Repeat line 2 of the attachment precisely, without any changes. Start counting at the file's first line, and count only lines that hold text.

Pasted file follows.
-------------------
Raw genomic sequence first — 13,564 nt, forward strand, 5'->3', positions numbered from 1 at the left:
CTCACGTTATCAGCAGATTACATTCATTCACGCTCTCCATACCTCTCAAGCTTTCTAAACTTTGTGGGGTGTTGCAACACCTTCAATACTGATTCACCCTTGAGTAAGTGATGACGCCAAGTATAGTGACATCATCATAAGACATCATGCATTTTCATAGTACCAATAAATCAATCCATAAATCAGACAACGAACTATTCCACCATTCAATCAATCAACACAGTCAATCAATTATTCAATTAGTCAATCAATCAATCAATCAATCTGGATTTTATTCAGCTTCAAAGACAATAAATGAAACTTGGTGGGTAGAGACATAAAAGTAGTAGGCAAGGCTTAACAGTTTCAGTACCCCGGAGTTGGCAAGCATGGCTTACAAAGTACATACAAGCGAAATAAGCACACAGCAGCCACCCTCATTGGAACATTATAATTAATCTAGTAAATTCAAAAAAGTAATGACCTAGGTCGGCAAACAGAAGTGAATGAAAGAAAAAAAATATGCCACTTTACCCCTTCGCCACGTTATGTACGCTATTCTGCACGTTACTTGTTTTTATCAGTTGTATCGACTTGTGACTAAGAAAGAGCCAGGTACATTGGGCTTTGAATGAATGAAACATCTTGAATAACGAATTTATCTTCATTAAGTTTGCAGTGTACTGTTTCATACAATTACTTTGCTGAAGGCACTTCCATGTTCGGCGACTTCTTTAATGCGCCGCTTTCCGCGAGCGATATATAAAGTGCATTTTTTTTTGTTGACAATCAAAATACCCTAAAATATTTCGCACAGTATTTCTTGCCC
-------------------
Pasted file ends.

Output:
CTCACGTTATCAGCAGATTACATTCATTCACGCTCTCCATACCTCTCAAGCTTTCTAAACTTTGTGGGGTGTTGCAACACCTTCAATACTGATTCACCCTTGAGTAAGTGATGACGCCAAGTATAGTGACATCATCATAAGACATCATGCATTTTCATAGTACCAATAAATCAATCCATAAATCAGACAACGAACTATTCCACCATTCAATCAATCAACACAGTCAATCAATTATTCAATTAGTCAATCAATCAATCAATCAATCTGGATTTTATTCAGCTTCAAAGACAATAAATGAAACTTGGTGGGTAGAGACATAAAAGTAGTAGGCAAGGCTTAACAGTTTCAGTACCCCGGAGTTGGCAAGCATGGCTTACAAAGTACATACAAGCGAAATAAGCACACAGCAGCCACCCTCATTGGAACATTATAATTAATCTAGTAAATTCAAAAAAGTAATGACCTAGGTCGGCAAACAGAAGTGAATGAAAGAAAAAAAATATGCCACTTTACCCCTTCGCCACGTTATGTACGCTATTCTGCACGTTACTTGTTTTTATCAGTTGTATCGACTTGTGACTAAGAAAGAGCCAGGTACATTGGGCTTTGAATGAATGAAACATCTTGAATAACGAATTTATCTTCATTAAGTTTGCAGTGTACTGTTTCATACAATTACTTTGCTGAAGGCACTTCCATGTTCGGCGACTTCTTTAATGCGCCGCTTTCCGCGAGCGATATATAAAGTGCATTTTTTTTTGTTGACAATCAAAATACCCTAAAATATTTCGCACAGTATTTCTTGCCC